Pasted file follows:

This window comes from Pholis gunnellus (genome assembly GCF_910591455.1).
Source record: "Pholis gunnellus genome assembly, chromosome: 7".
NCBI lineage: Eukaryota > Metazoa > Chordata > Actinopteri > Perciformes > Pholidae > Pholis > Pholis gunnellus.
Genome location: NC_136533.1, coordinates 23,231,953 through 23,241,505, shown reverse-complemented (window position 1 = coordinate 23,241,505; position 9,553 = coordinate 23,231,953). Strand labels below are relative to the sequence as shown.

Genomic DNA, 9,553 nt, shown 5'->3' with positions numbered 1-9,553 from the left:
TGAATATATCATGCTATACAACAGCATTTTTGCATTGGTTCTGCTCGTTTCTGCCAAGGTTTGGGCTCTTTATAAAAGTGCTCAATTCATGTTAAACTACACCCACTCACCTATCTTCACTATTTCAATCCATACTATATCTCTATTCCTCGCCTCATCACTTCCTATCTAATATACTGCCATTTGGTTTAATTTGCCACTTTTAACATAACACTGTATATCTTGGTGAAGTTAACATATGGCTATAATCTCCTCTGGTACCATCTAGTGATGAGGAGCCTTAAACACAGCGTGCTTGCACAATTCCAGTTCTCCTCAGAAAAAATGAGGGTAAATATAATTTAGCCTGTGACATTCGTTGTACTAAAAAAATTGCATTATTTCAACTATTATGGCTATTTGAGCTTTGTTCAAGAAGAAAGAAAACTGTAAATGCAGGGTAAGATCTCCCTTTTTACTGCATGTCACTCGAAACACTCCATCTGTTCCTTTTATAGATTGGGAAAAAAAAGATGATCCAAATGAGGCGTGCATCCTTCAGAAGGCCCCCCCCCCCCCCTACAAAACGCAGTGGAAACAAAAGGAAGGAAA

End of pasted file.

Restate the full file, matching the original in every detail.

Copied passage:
This window comes from Pholis gunnellus (genome assembly GCF_910591455.1).
Source record: "Pholis gunnellus genome assembly, chromosome: 7".
NCBI lineage: Eukaryota > Metazoa > Chordata > Actinopteri > Perciformes > Pholidae > Pholis > Pholis gunnellus.
Genome location: NC_136533.1, coordinates 23,231,953 through 23,241,505, shown reverse-complemented (window position 1 = coordinate 23,241,505; position 9,553 = coordinate 23,231,953). Strand labels below are relative to the sequence as shown.

Genomic DNA, 9,553 nt, shown 5'->3' with positions numbered 1-9,553 from the left:
TGAATATATCATGCTATACAACAGCATTTTTGCATTGGTTCTGCTCGTTTCTGCCAAGGTTTGGGCTCTTTATAAAAGTGCTCAATTCATGTTAAACTACACCCACTCACCTATCTTCACTATTTCAATCCATACTATATCTCTATTCCTCGCCTCATCACTTCCTATCTAATATACTGCCATTTGGTTTAATTTGCCACTTTTAACATAACACTGTATATCTTGGTGAAGTTAACATATGGCTATAATCTCCTCTGGTACCATCTAGTGATGAGGAGCCTTAAACACAGCGTGCTTGCACAATTCCAGTTCTCCTCAGAAAAAATGAGGGTAAATATAATTTAGCCTGTGACATTCGTTGTACTAAAAAAATTGCATTATTTCAACTATTATGGCTATTTGAGCTTTGTTCAAGAAGAAAGAAAACTGTAAATGCAGGGTAAGATCTCCCTTTTTACTGCATGTCACTCGAAACACTCCATCTGTTCCTTTTATAGATTGGGAAAAAAAAGATGATCCAAATGAGGCGTGCATCCTTCAGAAGGCCCCCCCCCCCCCCTACAAAACGCAGTGGAAACAAAAGGAAGGAAA